Chew on This

Please bring food into this classroom.

 by Claire Cusick

One of UNC’s newest courses blends equal measures of past and present — and was served up this spring to 75 students — in “Carolina Cooks, Carolina Eats,” anchored in the American studies department. The goal: Explore the history and contemporary politics of food across North Carolina.

Sharon Holland and Marcie Cohen Ferris

Sharon Holland and Marcie Cohen Ferris worked together to devote an entire course to study and research North Carolina food and the cultures that food can reflect. (Photo by Anna Routh Barzin ’07)

On the syllabus:

■ A private three-course dinner at a landmark Chapel Hill restaurant;

■ A taste of the realities of making a living as a waterman on Ocracoke;

■ What weather has to do with it;

■ And let’s talk about killing hogs.

The meat of the course came from first-person accounts from outside speakers; there was a new one for nearly every class. It all was the result of an idea developed by two of the department’s faculty members — Marcie Cohen Ferris, the lead professor, and Sharon Holland — to devote an entire course, officially listed as American Studies 375, to study and research North Carolina food and the cultures that food can reflect.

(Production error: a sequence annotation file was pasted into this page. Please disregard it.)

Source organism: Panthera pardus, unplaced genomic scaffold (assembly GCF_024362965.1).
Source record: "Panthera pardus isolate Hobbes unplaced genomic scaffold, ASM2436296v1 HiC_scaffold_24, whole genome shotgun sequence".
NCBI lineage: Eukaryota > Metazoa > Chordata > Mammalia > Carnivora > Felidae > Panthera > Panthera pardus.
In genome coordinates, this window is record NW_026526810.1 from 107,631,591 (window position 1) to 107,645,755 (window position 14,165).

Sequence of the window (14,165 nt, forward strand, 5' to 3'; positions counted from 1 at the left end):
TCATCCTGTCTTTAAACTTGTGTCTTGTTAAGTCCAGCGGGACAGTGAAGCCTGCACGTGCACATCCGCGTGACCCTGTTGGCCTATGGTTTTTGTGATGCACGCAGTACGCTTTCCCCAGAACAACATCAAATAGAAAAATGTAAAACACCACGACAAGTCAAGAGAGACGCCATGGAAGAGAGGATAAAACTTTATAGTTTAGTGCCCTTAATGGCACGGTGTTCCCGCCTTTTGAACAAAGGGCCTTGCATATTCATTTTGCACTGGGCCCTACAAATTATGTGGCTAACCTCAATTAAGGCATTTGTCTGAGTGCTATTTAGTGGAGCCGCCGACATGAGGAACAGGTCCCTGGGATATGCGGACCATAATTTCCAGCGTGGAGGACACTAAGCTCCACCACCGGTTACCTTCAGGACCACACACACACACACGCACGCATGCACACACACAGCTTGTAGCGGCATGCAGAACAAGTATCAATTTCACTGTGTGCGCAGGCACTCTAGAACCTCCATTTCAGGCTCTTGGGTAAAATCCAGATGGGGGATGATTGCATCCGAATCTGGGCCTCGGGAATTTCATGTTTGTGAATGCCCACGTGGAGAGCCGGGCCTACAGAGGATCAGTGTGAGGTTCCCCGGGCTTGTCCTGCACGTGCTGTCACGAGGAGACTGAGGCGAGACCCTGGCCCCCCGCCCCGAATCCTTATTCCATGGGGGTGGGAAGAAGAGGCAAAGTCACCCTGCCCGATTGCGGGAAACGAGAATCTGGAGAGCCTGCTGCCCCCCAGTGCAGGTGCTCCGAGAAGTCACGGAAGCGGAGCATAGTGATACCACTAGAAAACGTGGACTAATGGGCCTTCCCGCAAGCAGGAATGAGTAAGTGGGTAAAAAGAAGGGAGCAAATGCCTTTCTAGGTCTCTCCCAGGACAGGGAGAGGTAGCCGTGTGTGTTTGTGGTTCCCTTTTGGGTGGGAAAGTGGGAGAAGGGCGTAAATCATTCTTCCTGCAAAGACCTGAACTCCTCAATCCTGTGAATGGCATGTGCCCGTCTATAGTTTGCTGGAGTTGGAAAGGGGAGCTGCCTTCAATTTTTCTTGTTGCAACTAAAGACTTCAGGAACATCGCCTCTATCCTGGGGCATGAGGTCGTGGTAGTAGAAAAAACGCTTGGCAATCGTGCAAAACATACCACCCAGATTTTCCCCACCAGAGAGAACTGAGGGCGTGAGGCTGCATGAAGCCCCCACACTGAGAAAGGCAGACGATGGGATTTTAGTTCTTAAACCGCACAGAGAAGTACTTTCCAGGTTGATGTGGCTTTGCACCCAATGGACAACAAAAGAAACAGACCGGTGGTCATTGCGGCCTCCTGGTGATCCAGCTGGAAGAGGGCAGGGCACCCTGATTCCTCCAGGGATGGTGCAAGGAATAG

One speaker, history Professor Malinda Maynor Lowery ’02 (MA, ’05 PhD) and a member of the Lumbee tribe, talked about corn, the signature contribution that Native Americans made to Southern cuisine. “You can’t have Southern food without Native food,” she said.

Morty Gaskill knows his community of Ocracoke can’t call itself a quaint fishing village if all the fishermen are gone. Nine years ago, fishermen, oystermen, clammers and crabbers got together to build their own fish house. Now, the Ocracoke Working Watermen’s Association has a waterside operations base; boats are docked and the daily catch is unloaded, iced and trucked to markets, and the watermen can spend more time on the water.

N.C. State horticulture science Professor Chris Gunter dug into the source of the subject, exploring what grows in North Carolina and how that’s affected by both markets and weather. The state has a 
multimillion-dollar stake in what gets summed up as produce, but it’s built on the hard work by individuals. “Every sweet potato that you’ve ever eaten,” he said, “has been picked by someone’s hand and put into a box.”

When English Professor Randall Kenan ’85 began writing fiction more than 25 years ago, he started from home — Chinquapin in Duplin County. In his books, starting with A Visitation of Spirits, the place he renamed Tims Creek is marked by rituals and traditions, many of them based on what people eat. Kenan told the class how he grew up witnessing hog killings, when neighbors would get together to share the work of slaughtering several animals at a time, and he read to the class from A Visitation: